A Seychellois craftsman is making art out of invasive creepers that the authorities are trying to control so they don’t disrupt the island’s natural ecosystem. Eve Breithaupt of Port Glaud, a district on the western side Mahe, the main island, said instead of just destroying the creepers, she collects and molds them into valuable objects like baskets, mirror frames, and lampshade which are commonly seen in hotel suites. Breithaupt uses all kind of creepers that grow in lowland areas close to her house, and she said that she has to uproot the whole plant to be able to use it in her craft.
Alien invasive creepers have been identified as a threat to the ecosystems and natural areas of Seychelles, a group of 115 islands in the Western Indian Ocean. They are common in all habitats of the island nation and the highland forests. Recently they have expanded in lowland areas, and some of these species have started to invade the natural areas. As a result, the Ministry of Environment, Energy, Climate Change in collaboration with the Seychelles National Parks Authority have embarked on a five-year campaign to control the creepers especially the three more aggressive ones, namely the trumpet, devil’s ivy and merremia.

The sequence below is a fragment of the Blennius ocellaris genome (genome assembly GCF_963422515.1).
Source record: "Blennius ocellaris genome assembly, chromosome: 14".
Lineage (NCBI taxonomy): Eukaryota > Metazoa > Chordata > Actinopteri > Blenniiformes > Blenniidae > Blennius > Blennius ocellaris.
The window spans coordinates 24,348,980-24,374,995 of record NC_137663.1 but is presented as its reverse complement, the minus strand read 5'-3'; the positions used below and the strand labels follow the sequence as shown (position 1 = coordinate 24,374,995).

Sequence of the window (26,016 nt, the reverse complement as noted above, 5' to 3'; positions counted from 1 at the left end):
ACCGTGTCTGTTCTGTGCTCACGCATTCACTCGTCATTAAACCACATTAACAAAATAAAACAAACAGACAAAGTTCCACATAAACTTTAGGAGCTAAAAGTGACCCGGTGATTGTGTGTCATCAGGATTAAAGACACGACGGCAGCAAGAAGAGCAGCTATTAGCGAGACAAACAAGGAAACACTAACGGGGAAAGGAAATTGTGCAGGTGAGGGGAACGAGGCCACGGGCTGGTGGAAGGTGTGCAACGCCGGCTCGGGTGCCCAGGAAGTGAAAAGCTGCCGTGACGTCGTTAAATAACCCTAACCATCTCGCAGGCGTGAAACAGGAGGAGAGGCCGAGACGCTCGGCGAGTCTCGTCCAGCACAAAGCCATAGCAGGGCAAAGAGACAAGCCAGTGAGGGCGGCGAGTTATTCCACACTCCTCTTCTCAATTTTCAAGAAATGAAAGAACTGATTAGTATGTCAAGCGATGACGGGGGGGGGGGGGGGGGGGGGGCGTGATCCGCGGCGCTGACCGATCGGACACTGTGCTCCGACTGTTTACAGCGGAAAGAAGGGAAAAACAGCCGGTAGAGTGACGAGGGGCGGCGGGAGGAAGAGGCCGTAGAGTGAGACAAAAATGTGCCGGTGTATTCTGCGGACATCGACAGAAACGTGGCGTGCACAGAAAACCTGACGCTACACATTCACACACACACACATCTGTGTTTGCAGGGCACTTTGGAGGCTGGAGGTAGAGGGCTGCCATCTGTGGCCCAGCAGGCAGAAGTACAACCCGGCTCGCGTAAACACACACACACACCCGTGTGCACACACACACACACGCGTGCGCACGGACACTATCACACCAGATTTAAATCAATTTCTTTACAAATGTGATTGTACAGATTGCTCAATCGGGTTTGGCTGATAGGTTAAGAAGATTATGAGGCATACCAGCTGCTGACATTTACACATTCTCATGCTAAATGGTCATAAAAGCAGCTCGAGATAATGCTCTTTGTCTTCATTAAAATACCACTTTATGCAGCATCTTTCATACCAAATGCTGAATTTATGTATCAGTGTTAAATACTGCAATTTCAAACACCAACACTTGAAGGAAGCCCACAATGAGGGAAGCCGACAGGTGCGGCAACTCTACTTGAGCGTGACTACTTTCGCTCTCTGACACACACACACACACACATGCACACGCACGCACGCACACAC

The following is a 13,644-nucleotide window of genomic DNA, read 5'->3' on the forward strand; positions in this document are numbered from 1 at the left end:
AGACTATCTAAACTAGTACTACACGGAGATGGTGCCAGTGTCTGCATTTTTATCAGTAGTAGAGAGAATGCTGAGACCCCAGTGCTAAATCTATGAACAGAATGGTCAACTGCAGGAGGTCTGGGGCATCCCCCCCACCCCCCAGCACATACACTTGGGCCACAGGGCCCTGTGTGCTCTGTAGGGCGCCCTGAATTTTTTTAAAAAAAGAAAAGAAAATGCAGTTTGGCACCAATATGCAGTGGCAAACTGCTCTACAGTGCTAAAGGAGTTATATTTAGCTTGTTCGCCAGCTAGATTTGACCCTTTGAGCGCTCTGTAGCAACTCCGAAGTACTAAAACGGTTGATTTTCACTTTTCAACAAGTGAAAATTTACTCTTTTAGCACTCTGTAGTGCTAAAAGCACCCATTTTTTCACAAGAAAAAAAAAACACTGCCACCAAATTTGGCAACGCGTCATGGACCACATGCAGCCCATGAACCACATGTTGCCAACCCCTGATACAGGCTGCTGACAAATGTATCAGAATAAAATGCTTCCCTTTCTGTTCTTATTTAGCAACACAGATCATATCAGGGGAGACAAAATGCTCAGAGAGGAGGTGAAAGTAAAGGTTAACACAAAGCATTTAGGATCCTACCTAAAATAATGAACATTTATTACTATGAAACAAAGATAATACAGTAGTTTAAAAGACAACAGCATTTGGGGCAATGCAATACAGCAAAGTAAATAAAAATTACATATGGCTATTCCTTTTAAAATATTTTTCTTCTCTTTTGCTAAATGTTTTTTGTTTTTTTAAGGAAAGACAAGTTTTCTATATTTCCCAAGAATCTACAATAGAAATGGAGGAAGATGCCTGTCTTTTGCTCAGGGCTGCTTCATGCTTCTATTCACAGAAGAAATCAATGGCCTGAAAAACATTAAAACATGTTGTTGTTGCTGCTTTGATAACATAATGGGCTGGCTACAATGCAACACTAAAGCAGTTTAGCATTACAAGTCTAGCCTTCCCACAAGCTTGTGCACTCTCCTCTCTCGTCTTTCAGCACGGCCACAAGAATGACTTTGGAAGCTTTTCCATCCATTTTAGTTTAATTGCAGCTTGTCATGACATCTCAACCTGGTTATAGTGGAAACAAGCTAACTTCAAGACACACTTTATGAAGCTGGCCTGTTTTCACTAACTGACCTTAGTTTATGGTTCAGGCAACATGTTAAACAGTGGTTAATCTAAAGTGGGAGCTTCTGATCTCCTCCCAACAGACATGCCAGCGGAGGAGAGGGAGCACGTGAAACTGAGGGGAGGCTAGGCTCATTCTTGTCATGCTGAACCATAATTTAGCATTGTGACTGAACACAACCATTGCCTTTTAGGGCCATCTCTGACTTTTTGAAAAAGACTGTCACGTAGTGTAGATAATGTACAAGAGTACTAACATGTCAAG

“Today the government is throwing a lot of money just to destroy alien invasive creepers in certain areas when they can encourage people to use it in craftsmanship,” said Breithaupt. She continued, “If we teach people how to use it to make a craft, it could be another way to control its propagation.”
“The texture of dry creepers is the same as rattan and bamboo, which is used to create raffia window. It is very flexible and malleable,” said the local craftsman, “Everything with the creepers can be used in the creation of art, Breithaupt said, “ including its roots and leaves.”